Is talent and hard work all you need to get to the top levels of equestrian sport? After all, we’ve seen it time and again, those kids from a non-horsey or disadvantaged background who rose up through the ranks, despite the odds being stacked against them. But in the days of increasing entry costs, prohibitively expensive horses and ever more competition for sponsors and owners, are the days of such breakthrough riders truly numbered?
These days, if you want to reach the pinnacle of our sport, all you need to do is have the good fortune to be born to rich parents. They should have two houses minimum, and take holidays in exotic places like Antigua and Verbier. They should think nothing of providing you with a string of top horses, the best tack on the market and a horsebox so vast and gleaming it should come with its own zip code. They can easily stretch to a team of grooms to add to their sizable household staff, plus a luxurious barn complete with every facility imaginable.
But if you really want to be successful, you’d better opt for the next level: uber-rich parents. Not mentioning names here, but think Russian oligarch rich, European Royalty rich, rock star rich or party-line politician rich. And those horses aren’t going to train themselves you know, so ideally you want to buy them at their peak age and price. Don’t mess around with the boring youngster stage, you want them already produced to the top and winning international medals. Then you’ll need a trainer on hand, a retired Olympic medallist is best, who will be on call for constant coaching and support.
Got the rich family? Well, you might be all right in dressage and showjumping, but eventing is a sport for old money. Are you or your family listed in line to the throne? Check. Do you have an unusual upper-class nickname like Minty or Buffy, plus a double-barrelled surname? Check. Jog-up outfit that makes you look like you’re about to go grouse shooting? Check. There’s a reason all those event riders look so at home at all those country estates every weekend. They probably grew up in one.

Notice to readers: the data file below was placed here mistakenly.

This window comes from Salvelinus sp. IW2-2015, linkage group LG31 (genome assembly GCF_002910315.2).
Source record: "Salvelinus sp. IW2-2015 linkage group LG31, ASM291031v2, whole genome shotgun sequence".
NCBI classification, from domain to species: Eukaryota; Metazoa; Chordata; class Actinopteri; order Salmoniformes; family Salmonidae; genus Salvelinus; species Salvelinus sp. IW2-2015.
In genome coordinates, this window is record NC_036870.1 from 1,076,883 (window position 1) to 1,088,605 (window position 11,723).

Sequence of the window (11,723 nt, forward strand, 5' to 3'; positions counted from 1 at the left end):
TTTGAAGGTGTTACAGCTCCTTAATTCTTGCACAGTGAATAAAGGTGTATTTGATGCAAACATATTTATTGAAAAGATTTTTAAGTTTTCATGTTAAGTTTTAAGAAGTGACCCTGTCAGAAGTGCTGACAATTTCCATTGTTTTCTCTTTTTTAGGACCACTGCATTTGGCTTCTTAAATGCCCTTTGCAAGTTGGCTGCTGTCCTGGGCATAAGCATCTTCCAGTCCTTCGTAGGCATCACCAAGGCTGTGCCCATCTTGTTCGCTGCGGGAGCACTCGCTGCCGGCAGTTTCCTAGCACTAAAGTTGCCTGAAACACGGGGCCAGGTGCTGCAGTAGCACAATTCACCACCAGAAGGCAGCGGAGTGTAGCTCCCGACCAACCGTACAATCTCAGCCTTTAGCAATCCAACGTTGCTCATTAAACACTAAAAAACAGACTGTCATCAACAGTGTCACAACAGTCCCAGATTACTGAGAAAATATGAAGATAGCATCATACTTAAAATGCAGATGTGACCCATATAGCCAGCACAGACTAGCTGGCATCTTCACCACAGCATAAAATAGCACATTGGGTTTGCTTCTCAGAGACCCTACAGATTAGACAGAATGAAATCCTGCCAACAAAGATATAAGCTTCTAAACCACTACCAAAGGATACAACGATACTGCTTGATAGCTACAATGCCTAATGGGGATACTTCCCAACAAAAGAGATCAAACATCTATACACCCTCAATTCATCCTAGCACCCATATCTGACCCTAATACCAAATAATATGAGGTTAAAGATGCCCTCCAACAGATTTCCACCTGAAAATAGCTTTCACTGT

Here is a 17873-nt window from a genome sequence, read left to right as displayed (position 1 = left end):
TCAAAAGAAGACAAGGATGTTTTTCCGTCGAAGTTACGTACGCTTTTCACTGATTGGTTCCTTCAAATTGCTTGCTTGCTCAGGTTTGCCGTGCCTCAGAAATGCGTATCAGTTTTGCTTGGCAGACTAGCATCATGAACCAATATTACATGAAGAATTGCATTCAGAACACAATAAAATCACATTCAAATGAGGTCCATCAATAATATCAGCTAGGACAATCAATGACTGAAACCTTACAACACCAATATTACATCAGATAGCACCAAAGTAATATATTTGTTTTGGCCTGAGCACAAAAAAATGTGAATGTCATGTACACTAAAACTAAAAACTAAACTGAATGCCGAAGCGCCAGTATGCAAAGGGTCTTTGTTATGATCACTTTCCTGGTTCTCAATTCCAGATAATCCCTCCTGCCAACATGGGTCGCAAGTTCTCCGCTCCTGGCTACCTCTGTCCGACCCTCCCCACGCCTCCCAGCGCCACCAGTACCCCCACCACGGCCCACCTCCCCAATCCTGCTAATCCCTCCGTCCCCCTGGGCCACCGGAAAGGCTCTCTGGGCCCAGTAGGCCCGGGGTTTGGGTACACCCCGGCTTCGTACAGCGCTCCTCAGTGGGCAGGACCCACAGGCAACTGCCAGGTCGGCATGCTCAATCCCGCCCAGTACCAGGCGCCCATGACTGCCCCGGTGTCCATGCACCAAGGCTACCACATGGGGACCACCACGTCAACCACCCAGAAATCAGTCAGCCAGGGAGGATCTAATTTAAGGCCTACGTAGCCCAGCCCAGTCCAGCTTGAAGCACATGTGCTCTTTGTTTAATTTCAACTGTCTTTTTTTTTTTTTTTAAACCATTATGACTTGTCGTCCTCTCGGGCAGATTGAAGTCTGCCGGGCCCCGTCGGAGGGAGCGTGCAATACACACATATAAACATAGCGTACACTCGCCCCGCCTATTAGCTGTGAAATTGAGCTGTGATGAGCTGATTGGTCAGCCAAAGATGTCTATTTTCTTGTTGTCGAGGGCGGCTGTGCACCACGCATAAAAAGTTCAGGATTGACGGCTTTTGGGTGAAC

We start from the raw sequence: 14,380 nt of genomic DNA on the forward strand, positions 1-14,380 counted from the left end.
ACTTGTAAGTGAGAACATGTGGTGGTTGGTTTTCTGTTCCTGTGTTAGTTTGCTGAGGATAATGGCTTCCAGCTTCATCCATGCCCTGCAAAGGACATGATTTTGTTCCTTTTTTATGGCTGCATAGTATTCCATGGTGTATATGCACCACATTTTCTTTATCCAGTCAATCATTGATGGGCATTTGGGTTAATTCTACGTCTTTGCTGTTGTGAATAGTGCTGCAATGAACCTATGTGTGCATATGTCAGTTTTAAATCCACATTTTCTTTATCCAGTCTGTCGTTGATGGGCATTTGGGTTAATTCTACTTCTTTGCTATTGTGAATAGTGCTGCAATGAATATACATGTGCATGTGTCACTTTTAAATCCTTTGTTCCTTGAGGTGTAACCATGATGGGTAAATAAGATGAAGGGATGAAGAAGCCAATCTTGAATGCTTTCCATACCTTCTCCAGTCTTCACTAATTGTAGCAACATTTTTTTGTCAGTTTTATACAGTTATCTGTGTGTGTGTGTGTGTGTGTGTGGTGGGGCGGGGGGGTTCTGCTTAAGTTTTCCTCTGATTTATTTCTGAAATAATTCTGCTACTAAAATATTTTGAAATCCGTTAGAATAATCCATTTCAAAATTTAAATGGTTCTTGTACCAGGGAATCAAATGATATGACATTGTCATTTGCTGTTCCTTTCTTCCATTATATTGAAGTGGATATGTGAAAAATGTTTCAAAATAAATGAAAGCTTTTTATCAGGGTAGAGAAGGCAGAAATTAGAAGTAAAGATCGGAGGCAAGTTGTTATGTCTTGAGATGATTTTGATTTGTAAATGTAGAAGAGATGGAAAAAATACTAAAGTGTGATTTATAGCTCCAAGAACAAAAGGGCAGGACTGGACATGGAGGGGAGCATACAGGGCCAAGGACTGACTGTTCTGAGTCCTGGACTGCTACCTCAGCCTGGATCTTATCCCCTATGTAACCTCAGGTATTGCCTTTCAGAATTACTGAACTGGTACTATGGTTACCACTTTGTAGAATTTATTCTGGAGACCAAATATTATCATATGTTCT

Being from an equestrian dynasty helps too. Your parents or grandparents might have hailed from an ordinary background and fought tooth and nail to make it in this sport, but now you can relax, sit back and reap the benefits. The yard full of top horses at your disposal, the decades of experience that they have gained and can pass on to you, the doors that swing merrily open thanks to your family name. Easy.
So there you go. Forget talent and hard work, just hail from a rich upper-class family with a history of top level equestrian success and you’ll be sorted. And how interesting it will be for journalists to interview such riders, whose stories are filled with wealth and privilege. How remote and ridiculous our sport will seem to outsiders.
And how sad for future generations of children who won’t be inspired by the dealer’s son who won Burghley and Badminton, but will instead learn the lesson that riding is a sport for the wealthy and very wealthy alone.
With rising prices and increasing elitism, have we seen the end of stories like Oliver Townend’s? Will we no longer have those kids who rocked up at a riding school, worked in return for lessons, and one day represented their country? Who will be left to inspire us if not the London girl who asked for a job with Carl Hester and went on to become the World and Olympic champion, or the son of a builder who would grow up to win the Rolex Grand Slam?
Even at grassroots levels, horses are changing hands for incredible sums. Will those quirky bargain horses with extraordinary talent disappear altogether, replaced by ready-made Olympic champions with a price tag to match? Talent and hard work should and will always be enough to get to the top – but it’s going to get tougher than ever to make it there, and that’s a very sad thing for our sport.